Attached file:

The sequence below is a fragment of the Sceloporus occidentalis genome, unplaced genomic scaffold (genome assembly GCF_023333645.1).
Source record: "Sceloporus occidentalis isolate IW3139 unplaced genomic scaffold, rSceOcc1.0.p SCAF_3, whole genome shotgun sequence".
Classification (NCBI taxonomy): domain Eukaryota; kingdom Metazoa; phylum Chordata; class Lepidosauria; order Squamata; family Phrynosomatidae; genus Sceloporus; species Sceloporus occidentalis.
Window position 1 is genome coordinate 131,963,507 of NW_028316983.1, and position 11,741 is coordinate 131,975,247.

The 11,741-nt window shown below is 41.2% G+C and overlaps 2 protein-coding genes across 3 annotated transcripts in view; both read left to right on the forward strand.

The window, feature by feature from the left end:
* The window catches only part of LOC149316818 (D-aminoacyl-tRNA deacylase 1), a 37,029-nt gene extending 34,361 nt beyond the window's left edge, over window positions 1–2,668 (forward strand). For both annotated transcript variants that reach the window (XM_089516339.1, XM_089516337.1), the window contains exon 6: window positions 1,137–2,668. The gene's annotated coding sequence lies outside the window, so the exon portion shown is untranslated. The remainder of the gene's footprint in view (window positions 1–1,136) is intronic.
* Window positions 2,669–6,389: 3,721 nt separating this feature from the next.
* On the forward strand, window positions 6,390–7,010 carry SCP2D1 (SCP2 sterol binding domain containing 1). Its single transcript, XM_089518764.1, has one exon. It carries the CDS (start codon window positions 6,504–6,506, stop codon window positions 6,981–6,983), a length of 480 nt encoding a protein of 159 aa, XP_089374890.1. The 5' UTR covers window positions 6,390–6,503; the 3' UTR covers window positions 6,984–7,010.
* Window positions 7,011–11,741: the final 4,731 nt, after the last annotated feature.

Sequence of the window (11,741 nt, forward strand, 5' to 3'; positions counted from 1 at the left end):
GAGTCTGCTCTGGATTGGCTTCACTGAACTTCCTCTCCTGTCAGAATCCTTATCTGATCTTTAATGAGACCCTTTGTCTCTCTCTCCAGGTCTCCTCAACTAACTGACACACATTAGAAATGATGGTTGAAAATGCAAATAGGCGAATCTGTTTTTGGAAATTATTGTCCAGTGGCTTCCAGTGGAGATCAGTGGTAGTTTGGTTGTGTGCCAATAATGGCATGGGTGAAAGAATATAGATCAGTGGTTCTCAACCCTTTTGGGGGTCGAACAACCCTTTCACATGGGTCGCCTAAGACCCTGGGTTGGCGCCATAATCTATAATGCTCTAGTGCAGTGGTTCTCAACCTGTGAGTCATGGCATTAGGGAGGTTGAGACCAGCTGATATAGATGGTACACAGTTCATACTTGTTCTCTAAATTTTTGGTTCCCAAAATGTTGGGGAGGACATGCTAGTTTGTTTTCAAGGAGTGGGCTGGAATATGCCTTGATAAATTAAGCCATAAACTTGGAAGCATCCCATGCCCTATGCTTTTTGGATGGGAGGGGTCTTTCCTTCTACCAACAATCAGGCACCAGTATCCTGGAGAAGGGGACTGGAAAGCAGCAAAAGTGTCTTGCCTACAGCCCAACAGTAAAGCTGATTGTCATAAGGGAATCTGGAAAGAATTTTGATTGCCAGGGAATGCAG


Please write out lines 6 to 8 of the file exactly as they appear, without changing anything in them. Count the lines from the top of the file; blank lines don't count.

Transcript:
The window, feature by feature from the left end:
* The window catches only part of LOC149316818 (D-aminoacyl-tRNA deacylase 1), a 37,029-nt gene extending 34,361 nt beyond the window's left edge, over window positions 1–2,668 (forward strand). For both annotated transcript variants that reach the window (XM_089516339.1, XM_089516337.1), the window contains exon 6: window positions 1,137–2,668. The gene's annotated coding sequence lies outside the window, so the exon portion shown is untranslated. The remainder of the gene's footprint in view (window positions 1–1,136) is intronic.
* Window positions 2,669–6,389: 3,721 nt separating this feature from the next.